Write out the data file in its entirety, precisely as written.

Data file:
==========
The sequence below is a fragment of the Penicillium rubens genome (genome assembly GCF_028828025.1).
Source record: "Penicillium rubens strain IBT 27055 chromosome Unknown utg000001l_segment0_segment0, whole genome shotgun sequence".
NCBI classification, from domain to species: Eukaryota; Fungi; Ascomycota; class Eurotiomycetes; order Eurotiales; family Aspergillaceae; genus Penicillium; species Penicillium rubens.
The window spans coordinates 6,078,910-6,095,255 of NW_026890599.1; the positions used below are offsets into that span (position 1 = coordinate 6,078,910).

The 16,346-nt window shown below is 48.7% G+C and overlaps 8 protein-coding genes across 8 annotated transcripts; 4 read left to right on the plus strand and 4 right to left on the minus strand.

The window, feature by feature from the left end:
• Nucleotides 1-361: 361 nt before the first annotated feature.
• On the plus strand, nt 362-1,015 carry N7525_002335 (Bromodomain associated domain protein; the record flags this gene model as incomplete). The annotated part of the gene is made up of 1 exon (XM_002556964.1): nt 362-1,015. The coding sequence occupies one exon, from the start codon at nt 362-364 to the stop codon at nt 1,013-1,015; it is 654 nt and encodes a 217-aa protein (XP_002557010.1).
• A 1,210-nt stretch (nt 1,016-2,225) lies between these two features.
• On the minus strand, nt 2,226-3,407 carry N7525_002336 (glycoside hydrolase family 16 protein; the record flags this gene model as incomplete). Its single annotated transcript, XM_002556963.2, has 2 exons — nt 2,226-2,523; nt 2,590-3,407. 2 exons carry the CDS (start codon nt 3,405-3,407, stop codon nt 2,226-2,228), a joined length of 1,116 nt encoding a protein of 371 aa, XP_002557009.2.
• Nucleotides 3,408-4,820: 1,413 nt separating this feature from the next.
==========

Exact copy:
The sequence below is a fragment of the Penicillium rubens genome (genome assembly GCF_028828025.1).
Source record: "Penicillium rubens strain IBT 27055 chromosome Unknown utg000001l_segment0_segment0, whole genome shotgun sequence".
NCBI classification, from domain to species: Eukaryota; Fungi; Ascomycota; class Eurotiomycetes; order Eurotiales; family Aspergillaceae; genus Penicillium; species Penicillium rubens.
The window spans coordinates 6,078,910-6,095,255 of NW_026890599.1; the positions used below are offsets into that span (position 1 = coordinate 6,078,910).

The 16,346-nt window shown below is 48.7% G+C and overlaps 8 protein-coding genes across 8 annotated transcripts; 4 read left to right on the plus strand and 4 right to left on the minus strand.

The window, feature by feature from the left end:
• Nucleotides 1-361: 361 nt before the first annotated feature.
• On the plus strand, nt 362-1,015 carry N7525_002335 (Bromodomain associated domain protein; the record flags this gene model as incomplete). The annotated part of the gene is made up of 1 exon (XM_002556964.1): nt 362-1,015. The coding sequence occupies one exon, from the start codon at nt 362-364 to the stop codon at nt 1,013-1,015; it is 654 nt and encodes a 217-aa protein (XP_002557010.1).
• A 1,210-nt stretch (nt 1,016-2,225) lies between these two features.
• On the minus strand, nt 2,226-3,407 carry N7525_002336 (glycoside hydrolase family 16 protein; the record flags this gene model as incomplete). Its single annotated transcript, XM_002556963.2, has 2 exons — nt 2,226-2,523; nt 2,590-3,407. 2 exons carry the CDS (start codon nt 3,405-3,407, stop codon nt 2,226-2,228), a joined length of 1,116 nt encoding a protein of 371 aa, XP_002557009.2.
• Nucleotides 3,408-4,820: 1,413 nt separating this feature from the next.